Stryker came back before the Federal Circuit on September 12, 2016. The merits panel began by reaffirming the original jury's findings that Stryker's patents were willfully infringed, even after giving effect to the "new willfulness standard articulated by the Supreme Court." The panel noted that the district court had awarded enhanced damages upon the jury's finding of willfulness, and that the first time around the Federal Circuit had overturned the enhanced damages award under the first prong of the now defunct Seagate test. Rather than merely reaffirming the district court's enhanced damages award as it had the jury's finding of willfulness, however, the panel vacated and remanded the case back to the district court so that it could exercise its discretion to review and "re-make" its enhanced damages award in light of the Supreme Court's decision.
Halo came back before the Federal Circuit on August 5, 2016. In that case, relying on Seagate, the district court had denied enhanced damages to the plaintiff. The panel thus vacated and remanded the case to the district court to reconsider the question of enhanced damages, stating that "[b]ecause the district court applied the Seagate test in declining to enhance damages … we vacate its unenhanced damages award … and remand for further proceedings consistent with the Supreme Court's opinion on enhanced damages."
Last, WesternGeco came back before the Federal Circuit on September 21, 2016. To the extent that, as in Halo, the district court had denied enhanced damages based on Seagate, the panel vacated and remanded the case on that issue (it reinstated its earlier opinion on other matters), stating that:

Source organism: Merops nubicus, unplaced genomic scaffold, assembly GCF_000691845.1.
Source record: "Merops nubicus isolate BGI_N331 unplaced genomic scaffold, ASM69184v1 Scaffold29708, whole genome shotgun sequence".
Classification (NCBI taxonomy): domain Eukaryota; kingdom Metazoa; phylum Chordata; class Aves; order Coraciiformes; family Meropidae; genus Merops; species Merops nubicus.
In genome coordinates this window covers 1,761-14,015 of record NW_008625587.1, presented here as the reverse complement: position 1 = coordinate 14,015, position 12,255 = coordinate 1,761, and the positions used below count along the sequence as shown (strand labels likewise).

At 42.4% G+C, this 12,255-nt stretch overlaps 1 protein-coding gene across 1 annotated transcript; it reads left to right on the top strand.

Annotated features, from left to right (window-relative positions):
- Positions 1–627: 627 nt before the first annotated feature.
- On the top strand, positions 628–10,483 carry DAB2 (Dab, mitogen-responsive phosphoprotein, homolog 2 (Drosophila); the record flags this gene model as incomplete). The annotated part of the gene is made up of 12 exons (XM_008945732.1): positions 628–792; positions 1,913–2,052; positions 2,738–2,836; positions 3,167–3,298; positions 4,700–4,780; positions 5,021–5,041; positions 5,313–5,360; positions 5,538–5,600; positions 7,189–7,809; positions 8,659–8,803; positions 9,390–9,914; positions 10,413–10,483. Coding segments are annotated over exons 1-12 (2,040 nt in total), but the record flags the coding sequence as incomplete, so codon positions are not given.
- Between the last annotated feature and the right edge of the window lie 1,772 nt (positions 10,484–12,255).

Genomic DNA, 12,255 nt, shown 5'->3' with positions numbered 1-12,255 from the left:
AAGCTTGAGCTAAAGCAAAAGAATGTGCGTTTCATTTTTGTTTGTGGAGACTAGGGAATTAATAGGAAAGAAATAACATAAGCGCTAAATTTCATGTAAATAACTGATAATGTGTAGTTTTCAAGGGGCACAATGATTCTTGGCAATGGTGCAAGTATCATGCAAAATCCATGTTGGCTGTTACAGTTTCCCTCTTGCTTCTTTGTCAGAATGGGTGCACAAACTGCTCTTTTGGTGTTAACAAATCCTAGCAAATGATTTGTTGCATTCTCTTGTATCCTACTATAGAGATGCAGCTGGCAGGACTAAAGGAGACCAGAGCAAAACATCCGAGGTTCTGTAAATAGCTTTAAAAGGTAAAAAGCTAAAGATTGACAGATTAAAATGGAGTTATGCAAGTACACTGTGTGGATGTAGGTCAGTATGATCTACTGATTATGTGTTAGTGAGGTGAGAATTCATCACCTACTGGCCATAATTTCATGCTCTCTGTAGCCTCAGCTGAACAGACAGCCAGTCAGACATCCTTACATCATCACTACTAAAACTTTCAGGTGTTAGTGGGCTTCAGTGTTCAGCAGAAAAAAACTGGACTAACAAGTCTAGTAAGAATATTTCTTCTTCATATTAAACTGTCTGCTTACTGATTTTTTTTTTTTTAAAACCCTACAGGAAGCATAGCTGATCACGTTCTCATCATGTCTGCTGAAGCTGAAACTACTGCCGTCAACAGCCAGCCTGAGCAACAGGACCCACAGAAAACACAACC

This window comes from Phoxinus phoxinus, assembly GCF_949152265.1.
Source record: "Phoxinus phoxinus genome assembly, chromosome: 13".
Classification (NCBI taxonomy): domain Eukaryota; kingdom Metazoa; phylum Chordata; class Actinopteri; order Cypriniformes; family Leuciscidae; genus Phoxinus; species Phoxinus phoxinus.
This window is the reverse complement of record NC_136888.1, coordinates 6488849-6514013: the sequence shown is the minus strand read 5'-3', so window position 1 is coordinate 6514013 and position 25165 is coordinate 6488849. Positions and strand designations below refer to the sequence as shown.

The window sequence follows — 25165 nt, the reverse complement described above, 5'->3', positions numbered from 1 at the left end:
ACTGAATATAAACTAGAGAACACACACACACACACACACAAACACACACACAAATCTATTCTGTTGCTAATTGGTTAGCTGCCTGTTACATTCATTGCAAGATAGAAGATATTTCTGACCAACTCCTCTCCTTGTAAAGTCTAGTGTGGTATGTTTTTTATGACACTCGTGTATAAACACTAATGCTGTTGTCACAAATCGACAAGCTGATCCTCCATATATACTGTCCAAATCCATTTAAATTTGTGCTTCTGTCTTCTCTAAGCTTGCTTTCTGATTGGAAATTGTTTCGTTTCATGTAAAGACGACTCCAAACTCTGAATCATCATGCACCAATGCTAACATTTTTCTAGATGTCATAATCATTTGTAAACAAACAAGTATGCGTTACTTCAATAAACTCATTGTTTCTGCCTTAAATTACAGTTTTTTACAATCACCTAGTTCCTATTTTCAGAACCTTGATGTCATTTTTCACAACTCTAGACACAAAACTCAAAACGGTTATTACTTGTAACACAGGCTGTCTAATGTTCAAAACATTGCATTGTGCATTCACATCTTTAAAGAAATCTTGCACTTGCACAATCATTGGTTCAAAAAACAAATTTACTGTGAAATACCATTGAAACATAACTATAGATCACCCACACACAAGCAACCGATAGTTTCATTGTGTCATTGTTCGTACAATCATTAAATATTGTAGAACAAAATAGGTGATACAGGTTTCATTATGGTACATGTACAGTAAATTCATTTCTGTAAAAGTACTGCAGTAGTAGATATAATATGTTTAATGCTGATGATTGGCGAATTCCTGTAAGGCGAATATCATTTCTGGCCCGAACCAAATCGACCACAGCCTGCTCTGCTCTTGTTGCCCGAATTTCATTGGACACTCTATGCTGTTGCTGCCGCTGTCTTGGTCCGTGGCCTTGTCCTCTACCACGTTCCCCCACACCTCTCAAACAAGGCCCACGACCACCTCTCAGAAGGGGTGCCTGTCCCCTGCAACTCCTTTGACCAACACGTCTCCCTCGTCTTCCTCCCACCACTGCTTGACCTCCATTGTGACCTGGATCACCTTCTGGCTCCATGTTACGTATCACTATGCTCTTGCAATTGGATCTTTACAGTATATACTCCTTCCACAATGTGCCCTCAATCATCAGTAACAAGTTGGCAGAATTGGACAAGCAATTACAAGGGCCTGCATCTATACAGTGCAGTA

on remand the district court must consider two questions. The first of these is subjective willfulness… the district court must review the sufficiency of [the evidence presented to the jury for subjective willfulness] as a predicate to any award of enhanced damages, mindful of Halo's replacement of Seagate's clear-and-convincing evidence standard with the "preponderance of the evidence standard."… The second issue that the district court must consider on remand, if the jury's finding of willful infringement is sustained, is whether enhanced damages should be awarded. Halo emphasized that the question of enhanced damages under § 284 is one that must be left to the district court's discretion.
See here to read the Supreme Court's 6/13/16 opinion in the consolidated cases of Stryker Corp. v. Zimmer, Inc. and Halo Electronics, Inc. v. Pulse Electronics, Inc.
See here to read the Federal Circuit's 9/12/16 opinion on remand in Stryker Corp. v. Zimmer, Inc.
See here to read the Federal Circuit's 8/5/16 opinion on remand in Halo Electronics, Inc. v. Pulse Electronics, Inc.
See here to read the Federal Circuit's 9/21/16 opinion on GVR order in WesternGeco, LLC v. Ion Geophysical Corporation.